Spring Lake Park (2017):
- Size: 102,980 square feet
- Construction cost: $25,843,802 – $250.95 per square foot
- Project cost: $34.9 million – $338.90 per square foot
- Inflated to a 2018 bid, construction cost would be $261.00 per square foot and the project cost would be $352.46 per square foot.
- Size: 92,404 square feet
- Construction cost: $14,987 – $162.19 per square foot
- Project cost: $19,700 – $213.19 per square foot
- Inflated to a 2018 bid, construction cost would be $197.14 per square foot and the project cost would be $259.13 per square foot.
- Size: 115,736 square feet
- Total estimated cost: $38.75 million
- Projected cost per square foot: $334.82
Q: How long is the offer of Wayne Lund’s land donation valid?
A: The issue will be part of the memorandum of understanding, which is currently being developed. We will learn more from the attorneys soon.
Q: Will the new school be a one- or two-story structure?
A: That hasn’t been finalized. The advantage of a two-story structure is the fact that it doesn’t have as large of a “footprint” as a one-story structure, meaning it could save money on the cost of concrete footings and would not take up as much land as a one-story structure.
Q: What role does the State have in the construction of a new facility?
A: If you are making reference to state organizations outside of education you would be referring to state building codes, fire codes, plumbing codes, health and safety codes, elevator codes if there is an elevator, DNR, food service codes, structural inspections, and several other entities that all must give their approval. The fees for related inspections could easily exceed $500,000.
Q: What transpired in regard to the 2015 Task Force and why didn’t the school board follow the recommendations of the group?
A: The Task Force worked diligently through many meetings to come up with a recommendation for the school board. The recommendation of the Task Force was to remodel both sites at a cost of approximately $20 million in 2015. There was a discussion at the regular school board meeting in April 2015, but no vote was taken by the board. We do know that if the board had followed the Task Force’s recommendation and voted to move forward with two sites (remodeling/adding on), the Minnesota Department of Education would have rejected that recommendation in April of 2015 just as they did in April of 2017.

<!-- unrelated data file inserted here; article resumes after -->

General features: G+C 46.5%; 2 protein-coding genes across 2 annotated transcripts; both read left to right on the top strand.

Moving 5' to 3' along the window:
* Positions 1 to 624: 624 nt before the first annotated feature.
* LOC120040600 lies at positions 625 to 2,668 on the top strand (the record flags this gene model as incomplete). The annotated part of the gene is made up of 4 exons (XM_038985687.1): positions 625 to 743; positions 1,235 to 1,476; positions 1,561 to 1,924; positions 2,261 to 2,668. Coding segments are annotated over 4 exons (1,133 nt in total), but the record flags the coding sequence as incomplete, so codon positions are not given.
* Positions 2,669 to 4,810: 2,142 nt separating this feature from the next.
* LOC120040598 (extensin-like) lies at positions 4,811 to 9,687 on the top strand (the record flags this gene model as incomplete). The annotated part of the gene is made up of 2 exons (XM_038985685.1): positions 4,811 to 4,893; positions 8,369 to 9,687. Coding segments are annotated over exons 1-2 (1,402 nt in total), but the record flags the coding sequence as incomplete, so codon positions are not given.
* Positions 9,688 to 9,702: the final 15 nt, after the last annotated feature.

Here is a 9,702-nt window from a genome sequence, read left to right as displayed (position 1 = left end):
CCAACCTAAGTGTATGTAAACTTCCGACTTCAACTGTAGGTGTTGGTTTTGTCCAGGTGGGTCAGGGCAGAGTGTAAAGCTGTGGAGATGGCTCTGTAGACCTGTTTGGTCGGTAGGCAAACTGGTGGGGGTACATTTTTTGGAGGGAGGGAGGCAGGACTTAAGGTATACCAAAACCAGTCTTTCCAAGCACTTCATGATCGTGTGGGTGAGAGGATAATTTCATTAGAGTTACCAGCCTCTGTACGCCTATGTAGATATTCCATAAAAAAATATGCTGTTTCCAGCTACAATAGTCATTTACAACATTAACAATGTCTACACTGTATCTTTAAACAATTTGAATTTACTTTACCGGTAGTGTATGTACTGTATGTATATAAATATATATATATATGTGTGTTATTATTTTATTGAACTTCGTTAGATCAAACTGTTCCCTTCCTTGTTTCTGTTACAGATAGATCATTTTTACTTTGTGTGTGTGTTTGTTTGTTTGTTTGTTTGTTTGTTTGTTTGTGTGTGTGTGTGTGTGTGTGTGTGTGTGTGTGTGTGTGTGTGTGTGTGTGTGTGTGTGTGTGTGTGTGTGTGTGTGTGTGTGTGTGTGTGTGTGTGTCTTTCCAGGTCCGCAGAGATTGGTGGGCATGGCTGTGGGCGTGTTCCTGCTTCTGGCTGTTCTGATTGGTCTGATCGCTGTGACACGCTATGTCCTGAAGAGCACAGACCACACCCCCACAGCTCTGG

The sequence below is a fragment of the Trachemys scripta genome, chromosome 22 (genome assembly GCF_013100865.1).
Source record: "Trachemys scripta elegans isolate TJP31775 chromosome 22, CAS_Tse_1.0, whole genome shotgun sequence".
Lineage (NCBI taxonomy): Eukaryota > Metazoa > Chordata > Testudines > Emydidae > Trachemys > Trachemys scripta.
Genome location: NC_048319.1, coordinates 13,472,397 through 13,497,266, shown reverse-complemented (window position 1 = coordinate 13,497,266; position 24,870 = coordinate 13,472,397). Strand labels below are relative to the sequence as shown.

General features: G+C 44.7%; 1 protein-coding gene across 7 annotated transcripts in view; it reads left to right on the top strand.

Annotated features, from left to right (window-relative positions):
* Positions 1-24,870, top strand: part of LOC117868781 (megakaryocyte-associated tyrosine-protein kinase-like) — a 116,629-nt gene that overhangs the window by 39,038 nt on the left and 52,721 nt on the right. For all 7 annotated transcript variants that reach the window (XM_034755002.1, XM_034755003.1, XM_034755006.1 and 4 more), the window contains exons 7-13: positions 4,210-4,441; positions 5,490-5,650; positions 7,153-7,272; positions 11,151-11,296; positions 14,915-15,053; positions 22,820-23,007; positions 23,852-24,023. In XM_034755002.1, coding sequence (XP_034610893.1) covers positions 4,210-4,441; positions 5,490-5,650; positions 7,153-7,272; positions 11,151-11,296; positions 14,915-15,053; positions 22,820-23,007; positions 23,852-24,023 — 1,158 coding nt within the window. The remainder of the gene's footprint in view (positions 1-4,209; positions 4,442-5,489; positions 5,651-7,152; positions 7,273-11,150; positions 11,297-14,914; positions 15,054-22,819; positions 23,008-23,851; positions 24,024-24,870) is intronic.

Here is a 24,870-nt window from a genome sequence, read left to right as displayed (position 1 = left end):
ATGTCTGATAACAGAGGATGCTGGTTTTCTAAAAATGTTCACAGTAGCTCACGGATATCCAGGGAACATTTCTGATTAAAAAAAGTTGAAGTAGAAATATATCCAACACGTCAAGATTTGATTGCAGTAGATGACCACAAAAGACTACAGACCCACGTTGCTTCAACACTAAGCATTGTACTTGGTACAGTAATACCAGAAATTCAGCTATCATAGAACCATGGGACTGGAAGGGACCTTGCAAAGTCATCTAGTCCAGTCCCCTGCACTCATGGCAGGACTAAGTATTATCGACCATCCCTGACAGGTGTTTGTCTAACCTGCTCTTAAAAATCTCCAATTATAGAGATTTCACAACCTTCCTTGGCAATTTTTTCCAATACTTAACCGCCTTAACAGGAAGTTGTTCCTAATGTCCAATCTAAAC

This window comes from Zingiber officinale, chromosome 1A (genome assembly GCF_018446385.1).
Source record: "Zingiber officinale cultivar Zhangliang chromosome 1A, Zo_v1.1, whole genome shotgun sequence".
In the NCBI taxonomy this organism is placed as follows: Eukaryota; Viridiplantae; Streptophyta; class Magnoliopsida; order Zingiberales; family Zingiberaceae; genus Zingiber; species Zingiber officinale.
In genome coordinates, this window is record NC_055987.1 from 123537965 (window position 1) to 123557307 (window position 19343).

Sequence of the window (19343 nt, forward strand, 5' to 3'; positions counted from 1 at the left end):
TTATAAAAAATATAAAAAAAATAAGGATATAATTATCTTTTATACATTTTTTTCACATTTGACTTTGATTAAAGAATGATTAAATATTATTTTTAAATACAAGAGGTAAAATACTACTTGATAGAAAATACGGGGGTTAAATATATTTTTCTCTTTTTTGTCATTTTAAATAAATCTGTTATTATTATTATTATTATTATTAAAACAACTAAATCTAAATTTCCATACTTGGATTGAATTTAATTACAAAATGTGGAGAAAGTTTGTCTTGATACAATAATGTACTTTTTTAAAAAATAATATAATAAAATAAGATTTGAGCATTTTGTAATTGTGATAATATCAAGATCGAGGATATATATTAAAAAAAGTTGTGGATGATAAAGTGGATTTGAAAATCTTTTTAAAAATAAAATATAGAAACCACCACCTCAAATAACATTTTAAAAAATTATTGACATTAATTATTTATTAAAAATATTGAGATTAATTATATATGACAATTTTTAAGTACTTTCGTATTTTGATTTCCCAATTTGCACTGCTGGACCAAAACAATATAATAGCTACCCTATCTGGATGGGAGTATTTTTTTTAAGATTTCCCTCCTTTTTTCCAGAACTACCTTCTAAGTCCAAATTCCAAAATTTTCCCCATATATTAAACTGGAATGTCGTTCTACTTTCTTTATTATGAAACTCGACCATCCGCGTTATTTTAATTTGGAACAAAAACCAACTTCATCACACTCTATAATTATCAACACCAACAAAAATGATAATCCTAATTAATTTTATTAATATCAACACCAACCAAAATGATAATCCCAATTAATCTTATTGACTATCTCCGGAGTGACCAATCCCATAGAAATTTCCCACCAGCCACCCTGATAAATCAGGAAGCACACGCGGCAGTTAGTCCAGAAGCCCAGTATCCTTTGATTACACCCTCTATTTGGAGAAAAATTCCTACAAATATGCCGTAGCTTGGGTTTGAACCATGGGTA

Had that happened, it would have given the community more time to come to grips with the State’s decision, but it would not have changed the State’s opinion. That is unfortunate, maybe, but in 2015, the newly consolidated district may not have been quite ready to approve a new building project in one town. The school district has now been successfully consolidated for four years and we have the good fortune to have students “busting out at the seams.”
Here’s a direct quote from the Minnesota Department of Education Advisory Memorandum from April 7 of this year: “Due to the site size limitations, myriad deferred maintenance issues, including significant fire suppression and building code upgrades that would be necessitated by significant renovations and/or facility additions, as well as the educational deficiencies associated with the existing structure, it is unlikely that any renovation/addition proposal involving the Evansville site would be considered economically or educationally advisable and approvable by MDE. The least advisable course of action for Brandon-Evansville to take would be to make school facilities improvements at the Evansville site and continue with a two-site model. Not only does such a solution inhibit the district’s ability to capture the scale economies associated with a one-site option, it would also saddle future school boards with significant operational costs and limit the district’s ability to adapt to future enrollment changes.” In simple terms, the Minnesota Department of Education will not approve a two-site model.
Q: Why has nobody prepared for this over the last 15 to 20 years?
A: The buildings were repaired as necessary; however any major improvements were not pursued since the district first needed to deal with other concerns, primarily consolidation. Neither the Evansville Board nor the Brandon Board wanted to do an expensive remodel when we did not know the classroom configurations, etc. The Boards did not want to spend money making changes that could be possibly changed again after a consolidation vote. This is not the only reason, but the main underlying cause for minimal action. Consolidation has been a conversation for more than 30 years. Year 2014 was the first graduating class after the merger. As we move forward, we now need to look at the real facts. Since the consolidation, the school district has been growing faster than any of the years before. We need to address this. According to the census from 2016 to 2021, this district could have an increase of approximately 100 new students attending school in the Brandon/Evansville district.
Q: What is the history in regard to increased enrollment when a district opens a new school?
A: I can only use Rothsay as an example. The first year they experienced a 39 pupil enrollment increase and the second year another 10 students started to attend the Rothsay School District. I don’t think Rothsay is different from any school so I would guess Brandon/Evansville could experience something similar. Before Rothsay built I had a conversation with Lake Park Audubon School District. They did not see a big increase but they did see a decrease of openenrollment out of the district.
Q: Is there any correlation between industries coming into a district after a new school is built?
A: There is research that shows schools do have an influence on young families when choosing a community to live in. Industry also looks at school systems as a means of helping them with their needs such as available classrooms to teach some of their classes after school ends for the day. Some schools and industries work together in providing exploratory classes that would help industries in getting good personnel to work for them.